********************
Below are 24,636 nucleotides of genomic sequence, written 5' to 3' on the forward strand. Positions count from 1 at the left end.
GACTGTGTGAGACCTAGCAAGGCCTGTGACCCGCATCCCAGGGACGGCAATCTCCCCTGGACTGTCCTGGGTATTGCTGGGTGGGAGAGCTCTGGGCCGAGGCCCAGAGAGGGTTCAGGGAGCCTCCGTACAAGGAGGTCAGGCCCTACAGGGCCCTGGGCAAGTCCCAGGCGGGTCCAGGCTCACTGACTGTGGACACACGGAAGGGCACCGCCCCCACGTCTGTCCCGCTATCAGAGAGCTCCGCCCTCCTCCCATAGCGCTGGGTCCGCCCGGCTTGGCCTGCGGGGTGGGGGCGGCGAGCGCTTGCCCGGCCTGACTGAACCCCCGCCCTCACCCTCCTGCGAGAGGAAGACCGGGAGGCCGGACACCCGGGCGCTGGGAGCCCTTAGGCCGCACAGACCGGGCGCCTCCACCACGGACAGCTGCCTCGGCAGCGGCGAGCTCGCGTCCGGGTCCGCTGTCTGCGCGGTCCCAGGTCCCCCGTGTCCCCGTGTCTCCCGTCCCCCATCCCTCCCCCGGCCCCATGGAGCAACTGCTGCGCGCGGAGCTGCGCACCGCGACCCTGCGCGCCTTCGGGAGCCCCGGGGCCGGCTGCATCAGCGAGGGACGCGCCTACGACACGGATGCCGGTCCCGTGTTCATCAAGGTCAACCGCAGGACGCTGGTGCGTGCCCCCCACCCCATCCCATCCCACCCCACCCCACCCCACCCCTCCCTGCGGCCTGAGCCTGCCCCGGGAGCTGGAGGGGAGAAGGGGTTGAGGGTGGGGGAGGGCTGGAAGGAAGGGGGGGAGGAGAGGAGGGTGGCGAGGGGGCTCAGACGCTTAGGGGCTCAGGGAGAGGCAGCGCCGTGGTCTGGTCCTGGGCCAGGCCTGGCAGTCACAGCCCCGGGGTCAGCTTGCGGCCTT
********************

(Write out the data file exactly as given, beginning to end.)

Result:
Below are 24,636 nucleotides of genomic sequence, written 5' to 3' on the forward strand. Positions count from 1 at the left end.
GACTGTGTGAGACCTAGCAAGGCCTGTGACCCGCATCCCAGGGACGGCAATCTCCCCTGGACTGTCCTGGGTATTGCTGGGTGGGAGAGCTCTGGGCCGAGGCCCAGAGAGGGTTCAGGGAGCCTCCGTACAAGGAGGTCAGGCCCTACAGGGCCCTGGGCAAGTCCCAGGCGGGTCCAGGCTCACTGACTGTGGACACACGGAAGGGCACCGCCCCCACGTCTGTCCCGCTATCAGAGAGCTCCGCCCTCCTCCCATAGCGCTGGGTCCGCCCGGCTTGGCCTGCGGGGTGGGGGCGGCGAGCGCTTGCCCGGCCTGACTGAACCCCCGCCCTCACCCTCCTGCGAGAGGAAGACCGGGAGGCCGGACACCCGGGCGCTGGGAGCCCTTAGGCCGCACAGACCGGGCGCCTCCACCACGGACAGCTGCCTCGGCAGCGGCGAGCTCGCGTCCGGGTCCGCTGTCTGCGCGGTCCCAGGTCCCCCGTGTCCCCGTGTCTCCCGTCCCCCATCCCTCCCCCGGCCCCATGGAGCAACTGCTGCGCGCGGAGCTGCGCACCGCGACCCTGCGCGCCTTCGGGAGCCCCGGGGCCGGCTGCATCAGCGAGGGACGCGCCTACGACACGGATGCCGGTCCCGTGTTCATCAAGGTCAACCGCAGGACGCTGGTGCGTGCCCCCCACCCCATCCCATCCCACCCCACCCCACCCCACCCCTCCCTGCGGCCTGAGCCTGCCCCGGGAGCTGGAGGGGAGAAGGGGTTGAGGGTGGGGGAGGGCTGGAAGGAAGGGGGGGAGGAGAGGAGGGTGGCGAGGGGGCTCAGACGCTTAGGGGCTCAGGGAGAGGCAGCGCCGTGGTCTGGTCCTGGGCCAGGCCTGGCAGTCACAGCCCCGGGGTCAGCTTGCGGCCTT